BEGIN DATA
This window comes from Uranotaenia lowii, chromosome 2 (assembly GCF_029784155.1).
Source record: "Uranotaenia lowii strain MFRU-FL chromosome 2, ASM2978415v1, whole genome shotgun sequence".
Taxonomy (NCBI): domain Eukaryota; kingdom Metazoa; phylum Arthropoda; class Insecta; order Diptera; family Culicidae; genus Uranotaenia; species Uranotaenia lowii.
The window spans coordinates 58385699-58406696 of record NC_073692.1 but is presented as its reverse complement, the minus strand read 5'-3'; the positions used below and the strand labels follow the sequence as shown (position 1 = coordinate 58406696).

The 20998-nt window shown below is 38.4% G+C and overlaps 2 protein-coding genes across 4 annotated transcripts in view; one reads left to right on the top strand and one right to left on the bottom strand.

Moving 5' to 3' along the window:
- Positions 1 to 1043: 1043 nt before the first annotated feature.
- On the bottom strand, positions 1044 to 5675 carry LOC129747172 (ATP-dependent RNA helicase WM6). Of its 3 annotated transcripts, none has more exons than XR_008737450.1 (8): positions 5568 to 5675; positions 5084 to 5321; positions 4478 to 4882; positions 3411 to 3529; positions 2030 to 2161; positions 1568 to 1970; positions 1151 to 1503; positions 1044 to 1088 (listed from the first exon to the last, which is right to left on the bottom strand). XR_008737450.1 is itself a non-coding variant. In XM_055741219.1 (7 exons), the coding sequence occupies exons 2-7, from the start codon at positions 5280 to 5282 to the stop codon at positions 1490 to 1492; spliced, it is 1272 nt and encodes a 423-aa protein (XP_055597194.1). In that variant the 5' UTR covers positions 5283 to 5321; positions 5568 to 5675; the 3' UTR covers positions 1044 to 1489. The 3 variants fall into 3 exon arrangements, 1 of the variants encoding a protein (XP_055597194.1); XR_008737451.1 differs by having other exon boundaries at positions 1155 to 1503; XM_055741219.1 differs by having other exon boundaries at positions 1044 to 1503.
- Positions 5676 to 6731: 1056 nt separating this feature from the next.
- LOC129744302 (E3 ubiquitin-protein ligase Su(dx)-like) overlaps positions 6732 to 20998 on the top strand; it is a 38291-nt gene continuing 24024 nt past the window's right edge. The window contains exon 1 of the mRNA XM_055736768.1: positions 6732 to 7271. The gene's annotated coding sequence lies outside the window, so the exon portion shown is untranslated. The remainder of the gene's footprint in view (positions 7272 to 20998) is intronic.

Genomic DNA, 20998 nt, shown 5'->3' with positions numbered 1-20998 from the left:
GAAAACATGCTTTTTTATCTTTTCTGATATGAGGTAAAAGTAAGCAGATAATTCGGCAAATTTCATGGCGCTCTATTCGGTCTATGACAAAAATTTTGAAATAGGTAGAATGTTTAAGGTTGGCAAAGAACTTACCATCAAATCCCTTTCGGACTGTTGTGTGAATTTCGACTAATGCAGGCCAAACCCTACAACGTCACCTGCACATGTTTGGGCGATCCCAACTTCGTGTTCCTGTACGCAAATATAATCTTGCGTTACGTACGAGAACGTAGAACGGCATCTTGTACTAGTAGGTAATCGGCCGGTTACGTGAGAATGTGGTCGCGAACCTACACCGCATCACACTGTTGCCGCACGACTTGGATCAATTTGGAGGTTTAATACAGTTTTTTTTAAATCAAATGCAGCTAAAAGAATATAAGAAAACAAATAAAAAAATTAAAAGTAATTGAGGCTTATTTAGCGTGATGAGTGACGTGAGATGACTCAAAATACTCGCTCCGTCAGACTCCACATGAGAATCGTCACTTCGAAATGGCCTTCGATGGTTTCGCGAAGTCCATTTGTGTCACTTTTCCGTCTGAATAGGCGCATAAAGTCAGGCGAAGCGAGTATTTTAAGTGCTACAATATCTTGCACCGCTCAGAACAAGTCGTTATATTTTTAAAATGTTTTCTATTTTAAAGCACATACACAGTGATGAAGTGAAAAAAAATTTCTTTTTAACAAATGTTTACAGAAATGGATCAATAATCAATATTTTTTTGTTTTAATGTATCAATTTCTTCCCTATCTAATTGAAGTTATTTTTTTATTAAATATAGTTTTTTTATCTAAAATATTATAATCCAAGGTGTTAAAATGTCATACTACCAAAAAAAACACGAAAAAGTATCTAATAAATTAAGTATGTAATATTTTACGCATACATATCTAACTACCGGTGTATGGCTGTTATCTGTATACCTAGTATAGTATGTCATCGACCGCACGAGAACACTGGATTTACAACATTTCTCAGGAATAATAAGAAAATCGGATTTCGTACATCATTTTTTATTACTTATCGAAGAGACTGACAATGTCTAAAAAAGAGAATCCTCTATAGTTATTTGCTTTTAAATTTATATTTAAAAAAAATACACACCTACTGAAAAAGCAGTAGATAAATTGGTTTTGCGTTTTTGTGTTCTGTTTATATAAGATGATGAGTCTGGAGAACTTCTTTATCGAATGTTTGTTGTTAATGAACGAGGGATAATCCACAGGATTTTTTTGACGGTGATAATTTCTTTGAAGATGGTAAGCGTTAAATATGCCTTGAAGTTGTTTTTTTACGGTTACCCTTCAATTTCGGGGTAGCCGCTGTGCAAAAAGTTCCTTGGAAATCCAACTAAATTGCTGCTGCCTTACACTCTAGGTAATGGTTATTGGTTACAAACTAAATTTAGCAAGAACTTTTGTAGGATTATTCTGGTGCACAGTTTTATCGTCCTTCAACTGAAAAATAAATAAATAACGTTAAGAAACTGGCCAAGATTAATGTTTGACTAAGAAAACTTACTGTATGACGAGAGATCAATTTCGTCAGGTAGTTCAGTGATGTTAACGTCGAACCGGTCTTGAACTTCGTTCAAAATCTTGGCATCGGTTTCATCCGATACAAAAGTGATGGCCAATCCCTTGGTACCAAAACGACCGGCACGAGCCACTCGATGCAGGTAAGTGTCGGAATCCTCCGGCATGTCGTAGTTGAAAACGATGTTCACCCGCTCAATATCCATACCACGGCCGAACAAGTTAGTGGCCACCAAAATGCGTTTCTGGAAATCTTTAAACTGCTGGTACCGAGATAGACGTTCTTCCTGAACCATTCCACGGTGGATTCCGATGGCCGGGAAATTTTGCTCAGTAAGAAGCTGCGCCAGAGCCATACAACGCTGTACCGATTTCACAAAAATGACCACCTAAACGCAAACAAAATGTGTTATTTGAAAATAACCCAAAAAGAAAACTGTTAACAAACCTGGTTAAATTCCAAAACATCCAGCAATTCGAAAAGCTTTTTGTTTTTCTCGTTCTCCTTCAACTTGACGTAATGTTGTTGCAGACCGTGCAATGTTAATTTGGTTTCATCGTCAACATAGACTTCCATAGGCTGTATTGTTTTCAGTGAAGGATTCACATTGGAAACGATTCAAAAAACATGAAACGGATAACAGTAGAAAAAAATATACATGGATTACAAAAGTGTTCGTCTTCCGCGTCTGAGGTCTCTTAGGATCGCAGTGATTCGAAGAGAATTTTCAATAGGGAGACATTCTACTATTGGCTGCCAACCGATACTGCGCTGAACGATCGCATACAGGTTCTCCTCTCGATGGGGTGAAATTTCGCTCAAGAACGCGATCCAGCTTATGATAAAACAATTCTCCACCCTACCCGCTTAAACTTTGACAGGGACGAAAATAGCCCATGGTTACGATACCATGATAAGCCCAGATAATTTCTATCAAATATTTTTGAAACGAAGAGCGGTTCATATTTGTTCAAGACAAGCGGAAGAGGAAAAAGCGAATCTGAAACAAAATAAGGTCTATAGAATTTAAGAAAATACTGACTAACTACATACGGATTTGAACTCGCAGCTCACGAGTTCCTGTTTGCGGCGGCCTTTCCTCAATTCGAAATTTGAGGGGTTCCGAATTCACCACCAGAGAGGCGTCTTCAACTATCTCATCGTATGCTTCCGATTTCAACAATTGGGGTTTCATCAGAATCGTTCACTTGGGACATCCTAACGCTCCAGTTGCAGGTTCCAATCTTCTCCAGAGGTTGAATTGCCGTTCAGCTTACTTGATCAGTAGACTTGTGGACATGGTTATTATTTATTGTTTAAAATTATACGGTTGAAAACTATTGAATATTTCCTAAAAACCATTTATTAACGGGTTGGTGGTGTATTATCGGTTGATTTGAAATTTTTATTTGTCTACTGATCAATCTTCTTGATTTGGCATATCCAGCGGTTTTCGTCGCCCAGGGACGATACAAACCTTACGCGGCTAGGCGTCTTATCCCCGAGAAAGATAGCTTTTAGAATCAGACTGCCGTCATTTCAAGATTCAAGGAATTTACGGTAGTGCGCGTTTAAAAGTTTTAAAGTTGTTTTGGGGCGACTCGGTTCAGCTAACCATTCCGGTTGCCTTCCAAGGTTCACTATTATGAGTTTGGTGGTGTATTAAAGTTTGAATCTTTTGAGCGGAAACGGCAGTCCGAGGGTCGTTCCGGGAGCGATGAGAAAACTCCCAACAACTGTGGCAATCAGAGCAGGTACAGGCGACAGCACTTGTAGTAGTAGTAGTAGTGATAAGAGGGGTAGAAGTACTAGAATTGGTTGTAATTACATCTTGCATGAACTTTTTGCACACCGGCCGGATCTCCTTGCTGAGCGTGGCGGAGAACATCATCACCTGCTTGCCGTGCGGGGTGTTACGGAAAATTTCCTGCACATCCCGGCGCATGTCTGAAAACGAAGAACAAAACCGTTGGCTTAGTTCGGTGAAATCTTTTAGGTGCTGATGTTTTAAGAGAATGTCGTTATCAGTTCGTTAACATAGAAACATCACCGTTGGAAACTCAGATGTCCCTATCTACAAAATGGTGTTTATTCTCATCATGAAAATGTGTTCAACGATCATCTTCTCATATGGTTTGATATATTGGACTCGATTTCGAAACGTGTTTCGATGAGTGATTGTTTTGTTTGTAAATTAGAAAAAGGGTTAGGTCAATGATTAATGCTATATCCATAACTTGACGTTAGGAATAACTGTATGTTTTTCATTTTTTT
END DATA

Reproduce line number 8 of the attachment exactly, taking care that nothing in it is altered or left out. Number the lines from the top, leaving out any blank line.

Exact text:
- On the bottom strand, positions 1044 to 5675 carry LOC129747172 (ATP-dependent RNA helicase WM6). Of its 3 annotated transcripts, none has more exons than XR_008737450.1 (8): positions 5568 to 5675; positions 5084 to 5321; positions 4478 to 4882; positions 3411 to 3529; positions 2030 to 2161; positions 1568 to 1970; positions 1151 to 1503; positions 1044 to 1088 (listed from the first exon to the last, which is right to left on the bottom strand). XR_008737450.1 is itself a non-coding variant. In XM_055741219.1 (7 exons), the coding sequence occupies exons 2-7, from the start codon at positions 5280 to 5282 to the stop codon at positions 1490 to 1492; spliced, it is 1272 nt and encodes a 423-aa protein (XP_055597194.1). In that variant the 5' UTR covers positions 5283 to 5321; positions 5568 to 5675; the 3' UTR covers positions 1044 to 1489. The 3 variants fall into 3 exon arrangements, 1 of the variants encoding a protein (XP_055597194.1); XR_008737451.1 differs by having other exon boundaries at positions 1155 to 1503; XM_055741219.1 differs by having other exon boundaries at positions 1044 to 1503.